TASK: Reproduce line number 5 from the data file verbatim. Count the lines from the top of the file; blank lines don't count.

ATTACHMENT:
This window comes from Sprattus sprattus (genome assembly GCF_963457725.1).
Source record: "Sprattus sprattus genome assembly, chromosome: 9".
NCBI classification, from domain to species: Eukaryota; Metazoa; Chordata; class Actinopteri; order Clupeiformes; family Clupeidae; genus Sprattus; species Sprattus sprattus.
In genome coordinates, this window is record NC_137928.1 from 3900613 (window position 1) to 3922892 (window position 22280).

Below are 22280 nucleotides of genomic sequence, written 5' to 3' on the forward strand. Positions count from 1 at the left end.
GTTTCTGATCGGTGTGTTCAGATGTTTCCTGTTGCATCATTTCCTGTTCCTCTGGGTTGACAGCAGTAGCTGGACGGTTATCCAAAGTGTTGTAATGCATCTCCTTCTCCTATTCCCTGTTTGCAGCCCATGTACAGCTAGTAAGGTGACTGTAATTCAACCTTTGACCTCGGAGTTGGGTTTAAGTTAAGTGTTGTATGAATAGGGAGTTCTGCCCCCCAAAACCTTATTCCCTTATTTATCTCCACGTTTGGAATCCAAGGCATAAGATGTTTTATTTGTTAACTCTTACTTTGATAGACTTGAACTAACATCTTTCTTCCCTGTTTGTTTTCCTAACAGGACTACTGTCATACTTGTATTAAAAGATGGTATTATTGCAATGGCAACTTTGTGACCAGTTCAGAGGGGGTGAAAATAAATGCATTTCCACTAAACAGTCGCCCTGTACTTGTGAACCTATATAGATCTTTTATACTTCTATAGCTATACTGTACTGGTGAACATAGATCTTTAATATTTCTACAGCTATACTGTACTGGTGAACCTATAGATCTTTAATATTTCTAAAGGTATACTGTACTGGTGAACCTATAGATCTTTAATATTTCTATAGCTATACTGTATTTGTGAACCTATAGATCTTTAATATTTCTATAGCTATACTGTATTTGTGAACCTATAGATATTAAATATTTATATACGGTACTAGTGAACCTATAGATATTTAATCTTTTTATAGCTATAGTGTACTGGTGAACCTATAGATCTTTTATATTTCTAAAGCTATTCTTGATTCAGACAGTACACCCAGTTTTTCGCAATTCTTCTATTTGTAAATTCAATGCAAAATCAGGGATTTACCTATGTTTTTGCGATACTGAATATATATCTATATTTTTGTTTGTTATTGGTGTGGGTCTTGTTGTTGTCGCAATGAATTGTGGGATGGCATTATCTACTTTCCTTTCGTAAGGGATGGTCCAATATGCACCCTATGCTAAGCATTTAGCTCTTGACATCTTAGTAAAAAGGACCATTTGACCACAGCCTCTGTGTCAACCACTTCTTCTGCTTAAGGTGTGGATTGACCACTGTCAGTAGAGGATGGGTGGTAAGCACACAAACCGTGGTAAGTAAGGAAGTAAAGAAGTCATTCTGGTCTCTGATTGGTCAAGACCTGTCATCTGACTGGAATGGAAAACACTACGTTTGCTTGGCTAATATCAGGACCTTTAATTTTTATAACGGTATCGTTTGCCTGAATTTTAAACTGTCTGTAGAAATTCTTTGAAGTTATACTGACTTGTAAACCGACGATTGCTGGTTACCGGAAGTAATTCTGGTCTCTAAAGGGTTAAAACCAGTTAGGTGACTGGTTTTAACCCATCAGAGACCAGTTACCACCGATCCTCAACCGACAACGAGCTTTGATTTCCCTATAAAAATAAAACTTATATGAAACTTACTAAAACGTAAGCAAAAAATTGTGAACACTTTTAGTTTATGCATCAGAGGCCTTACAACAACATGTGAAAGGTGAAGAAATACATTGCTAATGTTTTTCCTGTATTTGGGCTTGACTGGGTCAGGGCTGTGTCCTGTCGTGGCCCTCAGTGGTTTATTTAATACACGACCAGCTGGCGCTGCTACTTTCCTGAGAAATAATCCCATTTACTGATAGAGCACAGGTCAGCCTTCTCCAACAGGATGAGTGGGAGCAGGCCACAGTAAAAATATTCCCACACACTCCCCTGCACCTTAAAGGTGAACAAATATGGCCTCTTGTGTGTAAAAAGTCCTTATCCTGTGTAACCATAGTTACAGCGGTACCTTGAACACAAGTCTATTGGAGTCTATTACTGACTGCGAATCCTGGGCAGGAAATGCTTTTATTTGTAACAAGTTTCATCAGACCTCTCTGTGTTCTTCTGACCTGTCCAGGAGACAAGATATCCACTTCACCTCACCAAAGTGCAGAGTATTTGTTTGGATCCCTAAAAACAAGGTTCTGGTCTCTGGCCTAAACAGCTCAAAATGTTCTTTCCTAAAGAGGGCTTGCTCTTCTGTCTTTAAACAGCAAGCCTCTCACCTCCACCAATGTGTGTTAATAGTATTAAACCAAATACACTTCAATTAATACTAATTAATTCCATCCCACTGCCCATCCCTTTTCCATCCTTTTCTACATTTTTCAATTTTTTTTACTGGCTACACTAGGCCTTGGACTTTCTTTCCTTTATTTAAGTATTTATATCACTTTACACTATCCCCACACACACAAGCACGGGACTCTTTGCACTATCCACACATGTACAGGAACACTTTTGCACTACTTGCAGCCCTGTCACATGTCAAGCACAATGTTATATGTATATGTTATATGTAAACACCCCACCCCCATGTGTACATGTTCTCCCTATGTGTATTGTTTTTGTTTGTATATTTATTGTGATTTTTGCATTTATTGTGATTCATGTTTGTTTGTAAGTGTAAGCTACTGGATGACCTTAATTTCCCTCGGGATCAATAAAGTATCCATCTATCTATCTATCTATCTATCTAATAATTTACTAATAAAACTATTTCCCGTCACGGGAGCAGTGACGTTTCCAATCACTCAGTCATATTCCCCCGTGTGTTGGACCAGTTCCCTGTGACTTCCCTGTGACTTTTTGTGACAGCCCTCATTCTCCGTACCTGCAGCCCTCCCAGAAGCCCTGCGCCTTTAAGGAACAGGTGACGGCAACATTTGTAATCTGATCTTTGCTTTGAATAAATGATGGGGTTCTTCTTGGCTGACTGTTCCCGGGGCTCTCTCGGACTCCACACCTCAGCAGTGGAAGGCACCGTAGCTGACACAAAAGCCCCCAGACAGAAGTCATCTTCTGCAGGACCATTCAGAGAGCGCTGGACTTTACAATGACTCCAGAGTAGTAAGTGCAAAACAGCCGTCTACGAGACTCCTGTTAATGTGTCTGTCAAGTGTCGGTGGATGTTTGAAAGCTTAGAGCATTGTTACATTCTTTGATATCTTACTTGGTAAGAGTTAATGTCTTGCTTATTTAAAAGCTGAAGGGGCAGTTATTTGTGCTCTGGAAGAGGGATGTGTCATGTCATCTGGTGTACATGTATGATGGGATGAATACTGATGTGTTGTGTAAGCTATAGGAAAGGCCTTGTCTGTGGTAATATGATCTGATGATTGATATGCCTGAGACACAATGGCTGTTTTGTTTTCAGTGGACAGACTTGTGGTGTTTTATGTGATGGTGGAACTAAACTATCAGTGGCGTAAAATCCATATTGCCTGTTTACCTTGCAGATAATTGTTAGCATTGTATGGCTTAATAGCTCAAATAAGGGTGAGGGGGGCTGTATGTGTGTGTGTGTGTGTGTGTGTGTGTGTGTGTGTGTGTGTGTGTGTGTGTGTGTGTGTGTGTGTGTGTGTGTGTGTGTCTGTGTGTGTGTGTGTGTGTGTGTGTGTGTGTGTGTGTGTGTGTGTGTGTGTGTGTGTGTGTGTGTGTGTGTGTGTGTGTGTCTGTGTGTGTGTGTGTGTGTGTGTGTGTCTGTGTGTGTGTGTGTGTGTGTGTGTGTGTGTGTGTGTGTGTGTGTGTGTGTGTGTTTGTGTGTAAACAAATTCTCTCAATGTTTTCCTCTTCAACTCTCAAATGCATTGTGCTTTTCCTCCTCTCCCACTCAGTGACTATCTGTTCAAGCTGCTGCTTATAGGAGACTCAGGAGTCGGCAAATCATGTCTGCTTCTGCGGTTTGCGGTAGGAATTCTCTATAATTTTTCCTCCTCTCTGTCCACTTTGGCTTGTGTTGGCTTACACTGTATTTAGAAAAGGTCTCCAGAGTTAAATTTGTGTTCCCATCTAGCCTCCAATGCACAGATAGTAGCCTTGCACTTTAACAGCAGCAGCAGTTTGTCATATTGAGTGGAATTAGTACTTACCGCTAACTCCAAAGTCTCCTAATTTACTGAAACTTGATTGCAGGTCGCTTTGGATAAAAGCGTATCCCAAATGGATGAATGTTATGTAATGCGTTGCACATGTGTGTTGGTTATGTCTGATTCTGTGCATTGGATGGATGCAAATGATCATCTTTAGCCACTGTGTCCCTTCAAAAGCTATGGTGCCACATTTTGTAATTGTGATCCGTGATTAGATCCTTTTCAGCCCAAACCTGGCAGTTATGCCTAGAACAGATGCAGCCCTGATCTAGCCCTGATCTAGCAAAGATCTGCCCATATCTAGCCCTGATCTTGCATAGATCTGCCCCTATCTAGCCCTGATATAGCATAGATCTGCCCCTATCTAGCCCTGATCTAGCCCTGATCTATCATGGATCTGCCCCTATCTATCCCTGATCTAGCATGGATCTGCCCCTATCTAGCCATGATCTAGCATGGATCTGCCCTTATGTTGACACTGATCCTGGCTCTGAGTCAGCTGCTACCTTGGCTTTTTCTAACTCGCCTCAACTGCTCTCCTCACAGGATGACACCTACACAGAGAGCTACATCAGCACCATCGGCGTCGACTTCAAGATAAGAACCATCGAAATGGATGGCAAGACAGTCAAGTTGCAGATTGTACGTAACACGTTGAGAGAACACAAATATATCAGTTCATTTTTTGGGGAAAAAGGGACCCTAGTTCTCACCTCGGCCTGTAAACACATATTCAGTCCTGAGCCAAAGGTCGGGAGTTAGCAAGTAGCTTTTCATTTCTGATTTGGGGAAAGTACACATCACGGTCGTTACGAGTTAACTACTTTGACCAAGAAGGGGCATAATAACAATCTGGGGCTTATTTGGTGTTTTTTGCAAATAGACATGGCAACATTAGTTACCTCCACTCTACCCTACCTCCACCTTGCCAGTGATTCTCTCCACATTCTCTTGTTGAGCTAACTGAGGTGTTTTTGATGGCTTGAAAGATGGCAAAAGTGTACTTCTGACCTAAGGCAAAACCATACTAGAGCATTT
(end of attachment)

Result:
Below are 22280 nucleotides of genomic sequence, written 5' to 3' on the forward strand. Positions count from 1 at the left end.